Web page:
– A river is like a life: once taken,
it cannot be brought back © Jim Tatum
Public tells state to slow down on controversial toll roads
A task force charged with helping find a path for a major highway from the Tampa area to Georgia talked Tuesday about emerging technologies but got drowned out by the public.
Several environmental groups and residents of the area spoke against the road, which was mandated last year by Gov. Ron DeSantis.
The meeting was held online due to state restrictions on gatherings larger than 10 due to the pandemic.
Many of the public speakers said they’d like to see the state slow down on the roads. The routes haven’t been selected, and the idea for the roadways didn’t come from traditional sources.
“Attendance for this webinar is lower — and that includes task force members and everyday Floridians who are concerned about the devastating impacts of these roads,” said Lindsay Cross, with Florida Conservation Voters. “This project is bad for our water, wildlife, public health and rural communities. It deserves to be fully vetted, not rushed through when peoples’ lives and livelihoods are threatened. Proceeding with the roads-to-ruin project as-is in a time of unprecedented crisis is an act of bad government and a waste of taxpayer dollars.”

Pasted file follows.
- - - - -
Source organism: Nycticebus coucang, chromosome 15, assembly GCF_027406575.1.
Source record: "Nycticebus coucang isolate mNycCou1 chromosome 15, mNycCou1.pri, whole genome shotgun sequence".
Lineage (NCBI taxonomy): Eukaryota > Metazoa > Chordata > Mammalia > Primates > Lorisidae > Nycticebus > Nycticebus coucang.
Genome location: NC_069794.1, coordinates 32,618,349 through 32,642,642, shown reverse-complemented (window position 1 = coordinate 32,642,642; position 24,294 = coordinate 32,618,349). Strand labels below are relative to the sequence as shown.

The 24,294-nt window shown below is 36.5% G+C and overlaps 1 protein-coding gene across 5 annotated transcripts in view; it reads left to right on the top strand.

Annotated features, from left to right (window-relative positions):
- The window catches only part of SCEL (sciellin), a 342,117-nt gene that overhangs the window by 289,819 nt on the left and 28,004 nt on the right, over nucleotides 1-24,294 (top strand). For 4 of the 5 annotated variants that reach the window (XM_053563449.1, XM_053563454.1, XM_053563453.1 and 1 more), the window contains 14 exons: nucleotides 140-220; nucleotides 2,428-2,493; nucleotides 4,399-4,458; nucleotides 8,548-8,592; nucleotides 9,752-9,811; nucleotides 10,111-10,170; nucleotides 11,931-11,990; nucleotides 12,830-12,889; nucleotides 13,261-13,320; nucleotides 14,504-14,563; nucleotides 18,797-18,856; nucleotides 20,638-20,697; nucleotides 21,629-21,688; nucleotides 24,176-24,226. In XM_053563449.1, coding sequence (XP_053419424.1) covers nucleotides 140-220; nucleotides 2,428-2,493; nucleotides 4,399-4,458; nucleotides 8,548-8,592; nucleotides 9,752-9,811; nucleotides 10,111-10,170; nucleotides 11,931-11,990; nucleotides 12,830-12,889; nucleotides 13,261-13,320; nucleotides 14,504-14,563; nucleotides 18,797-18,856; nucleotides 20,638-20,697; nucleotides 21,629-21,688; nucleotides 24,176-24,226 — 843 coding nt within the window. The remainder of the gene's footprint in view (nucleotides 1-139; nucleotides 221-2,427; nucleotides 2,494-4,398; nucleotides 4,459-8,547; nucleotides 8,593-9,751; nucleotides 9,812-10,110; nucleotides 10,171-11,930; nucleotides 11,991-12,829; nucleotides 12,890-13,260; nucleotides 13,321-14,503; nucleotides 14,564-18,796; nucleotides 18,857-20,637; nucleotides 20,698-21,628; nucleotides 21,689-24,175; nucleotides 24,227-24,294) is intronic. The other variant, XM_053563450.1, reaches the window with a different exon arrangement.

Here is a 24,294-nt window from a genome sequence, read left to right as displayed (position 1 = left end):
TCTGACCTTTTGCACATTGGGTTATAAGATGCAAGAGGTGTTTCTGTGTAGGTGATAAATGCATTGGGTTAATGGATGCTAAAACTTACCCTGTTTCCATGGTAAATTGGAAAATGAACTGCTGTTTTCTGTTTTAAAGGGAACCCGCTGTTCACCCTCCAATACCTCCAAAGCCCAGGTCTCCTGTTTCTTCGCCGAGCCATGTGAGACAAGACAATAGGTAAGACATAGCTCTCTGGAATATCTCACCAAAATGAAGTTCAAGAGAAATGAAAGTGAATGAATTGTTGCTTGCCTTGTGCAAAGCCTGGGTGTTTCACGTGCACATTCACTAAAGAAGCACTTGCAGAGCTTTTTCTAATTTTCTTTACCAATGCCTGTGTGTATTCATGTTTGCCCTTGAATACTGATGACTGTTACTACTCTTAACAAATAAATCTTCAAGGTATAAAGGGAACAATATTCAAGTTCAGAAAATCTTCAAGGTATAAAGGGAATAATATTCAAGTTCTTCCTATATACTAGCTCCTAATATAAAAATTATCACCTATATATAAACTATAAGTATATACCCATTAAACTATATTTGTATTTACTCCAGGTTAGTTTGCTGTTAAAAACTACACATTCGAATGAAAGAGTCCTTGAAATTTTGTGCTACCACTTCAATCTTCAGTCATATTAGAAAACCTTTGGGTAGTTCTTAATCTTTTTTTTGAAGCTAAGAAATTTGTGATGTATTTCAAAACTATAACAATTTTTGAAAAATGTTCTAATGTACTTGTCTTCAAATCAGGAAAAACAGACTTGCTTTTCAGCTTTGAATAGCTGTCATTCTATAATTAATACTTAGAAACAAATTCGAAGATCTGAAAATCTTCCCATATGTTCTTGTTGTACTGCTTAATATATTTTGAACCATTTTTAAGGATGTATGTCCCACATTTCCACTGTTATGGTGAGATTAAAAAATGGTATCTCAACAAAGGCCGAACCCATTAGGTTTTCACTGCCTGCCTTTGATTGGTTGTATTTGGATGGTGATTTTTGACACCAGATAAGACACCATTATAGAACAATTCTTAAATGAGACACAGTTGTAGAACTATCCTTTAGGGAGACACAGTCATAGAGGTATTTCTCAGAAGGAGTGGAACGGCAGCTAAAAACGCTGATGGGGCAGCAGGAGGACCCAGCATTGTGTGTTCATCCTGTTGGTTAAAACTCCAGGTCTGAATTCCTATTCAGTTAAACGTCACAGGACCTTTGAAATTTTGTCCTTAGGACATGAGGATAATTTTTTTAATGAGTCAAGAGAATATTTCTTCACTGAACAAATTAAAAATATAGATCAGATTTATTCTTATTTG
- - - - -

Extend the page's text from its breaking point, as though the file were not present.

Two members of the public spoke in favor of the toll road, saying the toll roads will provide broadband services to rural areas that currently don’t have that technology.
Called the Suncoast connector, this highway would follow a similar path as Highway 19, which stretches from north of Tampa Bay to southern Georgia.
It’s one of three controversial toll roads proposed by DeSantis and approved late in the 2019 legislative session.
Many in the public have criticized the entire process because the idea didn’t come from the state Department of Transportation or transportation planners, as is typically the case for highways and major transportation networks.
A second toll road will connect the Naples and Orlando areas and may use the existing State Road 29 right-of-way in Collier for that route.
SR 29 borders federal parks like the Big Cypress National Preserve and the Florida Panther Wildlife Refuge.
Deviating from that roadway would likely mean more environmental impacts and, thus, more issues to deal with during the approval and permitting process, task force members have said.
The third proposed highway would connect the Suncoast roadway to the existing Florida Turnpike network.
Backers, like the Florida Trucking Association and Florida Chamber of Commerce, say in addition to the highways bringing broadband to rural areas, they will take congestion off other major travel corridors and bring economic growth to local communities.
All three have drawn mostly criticism from people who live in those areas, at least the ones who have spoken so far at the task force meetings….